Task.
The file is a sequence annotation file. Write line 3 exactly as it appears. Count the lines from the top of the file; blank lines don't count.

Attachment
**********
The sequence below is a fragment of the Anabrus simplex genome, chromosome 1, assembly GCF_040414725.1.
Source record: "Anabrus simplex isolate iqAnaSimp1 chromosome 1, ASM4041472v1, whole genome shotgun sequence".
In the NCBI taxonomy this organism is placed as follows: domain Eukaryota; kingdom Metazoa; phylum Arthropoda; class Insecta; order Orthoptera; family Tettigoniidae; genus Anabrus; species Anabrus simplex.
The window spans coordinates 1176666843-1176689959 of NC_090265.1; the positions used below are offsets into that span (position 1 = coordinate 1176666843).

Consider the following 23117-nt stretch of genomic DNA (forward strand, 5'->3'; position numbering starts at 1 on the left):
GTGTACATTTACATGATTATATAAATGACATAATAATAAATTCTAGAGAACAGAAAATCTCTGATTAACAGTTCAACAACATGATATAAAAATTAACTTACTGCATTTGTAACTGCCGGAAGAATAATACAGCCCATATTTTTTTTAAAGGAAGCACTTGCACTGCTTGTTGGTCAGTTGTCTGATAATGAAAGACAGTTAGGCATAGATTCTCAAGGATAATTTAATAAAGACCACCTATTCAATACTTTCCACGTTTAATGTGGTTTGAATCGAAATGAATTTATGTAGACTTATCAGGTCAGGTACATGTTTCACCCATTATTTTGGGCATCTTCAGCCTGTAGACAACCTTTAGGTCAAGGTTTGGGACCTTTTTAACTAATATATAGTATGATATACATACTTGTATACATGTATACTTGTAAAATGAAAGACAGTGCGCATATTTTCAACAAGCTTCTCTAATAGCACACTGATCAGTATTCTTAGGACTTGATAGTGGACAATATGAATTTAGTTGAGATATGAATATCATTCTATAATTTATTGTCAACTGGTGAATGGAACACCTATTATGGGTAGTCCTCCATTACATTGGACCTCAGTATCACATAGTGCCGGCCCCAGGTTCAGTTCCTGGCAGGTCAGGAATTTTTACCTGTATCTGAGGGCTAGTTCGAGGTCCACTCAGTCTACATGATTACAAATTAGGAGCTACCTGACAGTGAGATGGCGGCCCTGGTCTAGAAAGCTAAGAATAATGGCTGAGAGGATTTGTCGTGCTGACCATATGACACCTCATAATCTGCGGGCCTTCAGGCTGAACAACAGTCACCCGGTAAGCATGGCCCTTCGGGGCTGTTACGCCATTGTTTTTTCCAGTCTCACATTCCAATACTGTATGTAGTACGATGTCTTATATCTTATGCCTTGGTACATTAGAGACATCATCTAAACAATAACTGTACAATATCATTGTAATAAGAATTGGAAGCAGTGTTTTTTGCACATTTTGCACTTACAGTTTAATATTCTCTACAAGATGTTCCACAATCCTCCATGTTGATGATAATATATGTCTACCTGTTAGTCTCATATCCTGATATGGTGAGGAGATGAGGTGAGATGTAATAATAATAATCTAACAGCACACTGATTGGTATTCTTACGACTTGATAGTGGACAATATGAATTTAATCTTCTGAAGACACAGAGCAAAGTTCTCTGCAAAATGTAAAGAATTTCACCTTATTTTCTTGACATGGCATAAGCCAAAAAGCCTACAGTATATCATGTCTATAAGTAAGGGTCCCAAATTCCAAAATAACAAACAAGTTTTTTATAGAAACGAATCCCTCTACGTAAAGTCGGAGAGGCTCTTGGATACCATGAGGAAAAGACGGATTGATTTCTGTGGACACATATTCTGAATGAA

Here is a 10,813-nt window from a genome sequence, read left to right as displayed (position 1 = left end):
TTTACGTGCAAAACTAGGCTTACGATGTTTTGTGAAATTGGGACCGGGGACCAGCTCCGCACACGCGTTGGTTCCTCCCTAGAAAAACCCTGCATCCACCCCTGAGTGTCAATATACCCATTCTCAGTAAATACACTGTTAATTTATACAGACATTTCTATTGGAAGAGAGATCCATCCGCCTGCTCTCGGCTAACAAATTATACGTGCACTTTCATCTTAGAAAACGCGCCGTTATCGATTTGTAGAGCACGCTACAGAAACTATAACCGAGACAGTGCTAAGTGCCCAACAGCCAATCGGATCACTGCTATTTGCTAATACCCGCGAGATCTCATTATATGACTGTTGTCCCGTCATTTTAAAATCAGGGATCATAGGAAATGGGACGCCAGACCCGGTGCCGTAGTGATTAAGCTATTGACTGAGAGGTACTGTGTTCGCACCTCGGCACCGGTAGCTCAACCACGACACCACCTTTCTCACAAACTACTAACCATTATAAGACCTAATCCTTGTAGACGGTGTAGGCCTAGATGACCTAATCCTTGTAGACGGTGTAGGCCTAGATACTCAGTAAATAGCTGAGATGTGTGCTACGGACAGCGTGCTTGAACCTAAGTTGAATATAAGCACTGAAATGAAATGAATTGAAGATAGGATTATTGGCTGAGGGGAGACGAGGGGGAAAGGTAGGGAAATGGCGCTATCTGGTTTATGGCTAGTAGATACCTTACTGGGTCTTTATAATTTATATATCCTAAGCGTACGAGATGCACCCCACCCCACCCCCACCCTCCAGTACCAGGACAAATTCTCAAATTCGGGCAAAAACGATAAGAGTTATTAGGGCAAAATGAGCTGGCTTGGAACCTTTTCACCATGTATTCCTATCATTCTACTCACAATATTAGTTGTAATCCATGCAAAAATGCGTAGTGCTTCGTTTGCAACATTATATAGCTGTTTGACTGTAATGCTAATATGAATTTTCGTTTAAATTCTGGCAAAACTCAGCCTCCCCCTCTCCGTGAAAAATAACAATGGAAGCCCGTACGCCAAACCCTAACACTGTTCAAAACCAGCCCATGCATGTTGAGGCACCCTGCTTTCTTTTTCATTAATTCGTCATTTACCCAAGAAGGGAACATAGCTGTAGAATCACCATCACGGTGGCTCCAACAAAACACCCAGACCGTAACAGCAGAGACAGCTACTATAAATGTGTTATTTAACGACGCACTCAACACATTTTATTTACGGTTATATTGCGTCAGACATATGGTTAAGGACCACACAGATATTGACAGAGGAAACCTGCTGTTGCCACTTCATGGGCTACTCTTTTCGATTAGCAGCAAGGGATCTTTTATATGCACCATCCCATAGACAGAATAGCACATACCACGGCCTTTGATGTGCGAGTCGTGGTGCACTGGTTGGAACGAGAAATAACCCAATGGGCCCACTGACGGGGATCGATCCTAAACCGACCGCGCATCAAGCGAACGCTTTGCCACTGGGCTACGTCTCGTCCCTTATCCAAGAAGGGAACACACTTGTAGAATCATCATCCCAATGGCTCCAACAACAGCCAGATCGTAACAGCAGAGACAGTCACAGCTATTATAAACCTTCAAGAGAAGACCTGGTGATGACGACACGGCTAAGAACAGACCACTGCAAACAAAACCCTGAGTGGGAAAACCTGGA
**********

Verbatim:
In the NCBI taxonomy this organism is placed as follows: domain Eukaryota; kingdom Metazoa; phylum Arthropoda; class Insecta; order Orthoptera; family Tettigoniidae; genus Anabrus; species Anabrus simplex.